Proposed changes between the Manchester and Century Boulevard interchanges in Inglewood to provide a new southbound on-ramp and a new northbound off-ramp for Arbor Vitae Street, to reconstruct and widened the Arbor Vitae Street over-bridge and replace the Century Boulevard overcrossing structure. This work would reduce congestion on the approach to Los Angeles International Airport. The California Department of Transportation has not yet issued a start date for this work.

Orange County

The Orange County Transportation Authority is currently studying a proposal to add a HOT lane between Highway 73 in Costa Mesa and I-605 in Seal Beach.

UCLA protest 1966

Following the 1966 UCLA-USC rivalry game, USC was voted into the Rose Bowl despite the UCLA team's having defeated the Trojans—with both teams having only one loss during the season. UCLA students protested by blocking the freeway's northbound lanes at Wilshire Boulevard.

The O.J. Simpson chase 1994

While dangerous high-speed chases along the San Diego Freeway are not uncommon, perhaps the most famous chase in its history was also one of the slowest. On the afternoon of June 17, 1994, former football star O.J. Simpson, a suspect in the murder of his ex-wife Nicole Brown Simpson and waiter Ronald Goldman, took to the freeway in a white Ford Bronco (driven by former USC teammate Al Cowlings) with police in pursuit. A bizarre, widely televised low-speed chase ensued and ended hours later when Simpson returned to his Brentwood estate via the Sunset Boulevard exit and surrendered to law enforcement.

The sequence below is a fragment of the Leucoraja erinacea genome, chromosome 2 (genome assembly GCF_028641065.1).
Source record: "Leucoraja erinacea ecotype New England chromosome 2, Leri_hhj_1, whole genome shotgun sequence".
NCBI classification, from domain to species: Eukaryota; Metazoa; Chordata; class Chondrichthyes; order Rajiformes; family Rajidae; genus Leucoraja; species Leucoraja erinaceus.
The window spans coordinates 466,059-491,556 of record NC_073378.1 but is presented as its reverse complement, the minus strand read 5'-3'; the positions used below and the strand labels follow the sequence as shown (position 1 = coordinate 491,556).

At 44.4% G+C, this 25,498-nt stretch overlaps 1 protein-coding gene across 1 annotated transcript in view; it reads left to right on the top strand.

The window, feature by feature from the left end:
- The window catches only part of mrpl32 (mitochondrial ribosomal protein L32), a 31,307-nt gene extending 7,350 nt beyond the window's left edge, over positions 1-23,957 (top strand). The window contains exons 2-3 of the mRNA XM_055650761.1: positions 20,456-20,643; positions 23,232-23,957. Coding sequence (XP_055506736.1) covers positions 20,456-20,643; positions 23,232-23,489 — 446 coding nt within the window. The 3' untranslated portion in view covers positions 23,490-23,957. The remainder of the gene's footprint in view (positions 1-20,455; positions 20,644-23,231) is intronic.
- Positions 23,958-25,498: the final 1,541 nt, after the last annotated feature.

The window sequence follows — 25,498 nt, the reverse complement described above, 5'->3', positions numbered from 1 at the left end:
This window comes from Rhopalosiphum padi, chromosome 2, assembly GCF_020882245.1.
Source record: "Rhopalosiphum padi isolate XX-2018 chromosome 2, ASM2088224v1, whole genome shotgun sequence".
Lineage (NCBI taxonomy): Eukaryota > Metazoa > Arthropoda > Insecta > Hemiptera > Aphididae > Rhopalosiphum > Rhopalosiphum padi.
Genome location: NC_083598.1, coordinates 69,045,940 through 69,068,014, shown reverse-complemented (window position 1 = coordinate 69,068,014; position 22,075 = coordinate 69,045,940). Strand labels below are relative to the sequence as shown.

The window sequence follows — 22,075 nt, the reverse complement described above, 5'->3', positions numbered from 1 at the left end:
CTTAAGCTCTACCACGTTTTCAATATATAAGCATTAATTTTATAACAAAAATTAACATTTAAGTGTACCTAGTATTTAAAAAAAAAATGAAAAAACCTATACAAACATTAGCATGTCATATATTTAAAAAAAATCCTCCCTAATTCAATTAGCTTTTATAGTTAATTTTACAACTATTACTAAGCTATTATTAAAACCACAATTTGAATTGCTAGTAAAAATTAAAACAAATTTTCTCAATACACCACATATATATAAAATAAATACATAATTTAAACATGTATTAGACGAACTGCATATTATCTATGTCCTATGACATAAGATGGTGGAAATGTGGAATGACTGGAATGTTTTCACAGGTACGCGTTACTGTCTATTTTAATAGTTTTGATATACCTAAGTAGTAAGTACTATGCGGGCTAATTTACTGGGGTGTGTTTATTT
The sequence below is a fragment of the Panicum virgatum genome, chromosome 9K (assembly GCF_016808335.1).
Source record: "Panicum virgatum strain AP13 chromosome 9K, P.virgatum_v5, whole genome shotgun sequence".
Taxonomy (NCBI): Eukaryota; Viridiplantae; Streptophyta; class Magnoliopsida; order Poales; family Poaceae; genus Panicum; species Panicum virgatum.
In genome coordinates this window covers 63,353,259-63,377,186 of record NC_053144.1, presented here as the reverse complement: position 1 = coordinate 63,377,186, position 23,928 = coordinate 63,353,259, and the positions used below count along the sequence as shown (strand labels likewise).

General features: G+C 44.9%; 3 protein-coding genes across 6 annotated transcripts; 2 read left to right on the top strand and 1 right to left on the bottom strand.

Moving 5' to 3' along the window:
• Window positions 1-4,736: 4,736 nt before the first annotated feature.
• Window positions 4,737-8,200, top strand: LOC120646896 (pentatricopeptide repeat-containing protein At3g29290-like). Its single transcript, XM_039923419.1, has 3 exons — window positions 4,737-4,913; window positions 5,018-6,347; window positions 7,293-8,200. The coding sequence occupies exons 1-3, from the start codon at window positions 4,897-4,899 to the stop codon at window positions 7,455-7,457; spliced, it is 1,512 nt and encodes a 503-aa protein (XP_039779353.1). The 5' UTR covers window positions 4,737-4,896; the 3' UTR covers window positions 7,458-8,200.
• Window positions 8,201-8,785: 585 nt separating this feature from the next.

Murder of Ennis Cosby 1997

Ennis Cosby, the only son of Bill Cosby, was murdered along I-405 in Los Angeles on January 16, 1997, while fixing a flat tire.

I-405 was the location for the short film 405.

The Swedish rock band Europe's song "California 405" is featured on their 2015 studio album War of Kings.

Chuck Lorre used a end-of-show vanity card in 2013 to berate workers on the 405 for their apparent lack of progress after five years.

The Death Cab For Cutie song "405" on their second studio album, We Have the Facts and We're Voting Yes, may be incorrectly associated with California's I-405. The song is actually referring to I-405 in Seattle, Washington, as the band is from Bellingham.

Exit list

Except where prefixed with a letter, postmiles were measured on the road as it was in 1964, based on the alignment that existed at the time, and do not necessarily reflect current mileage. R reflects a realignment in the route since then, M indicates a second realignment, L refers an overlap due to a correction or change, and T indicates postmiles classified as temporary (for a full list of prefixes, see the list of postmile definitions). Segments that remain unconstructed or have been relinquished to local control may be omitted. The numbers reset at county lines; the start and end postmiles in each county are given in the county column.

References

Interstate 405 (California) Wikipedia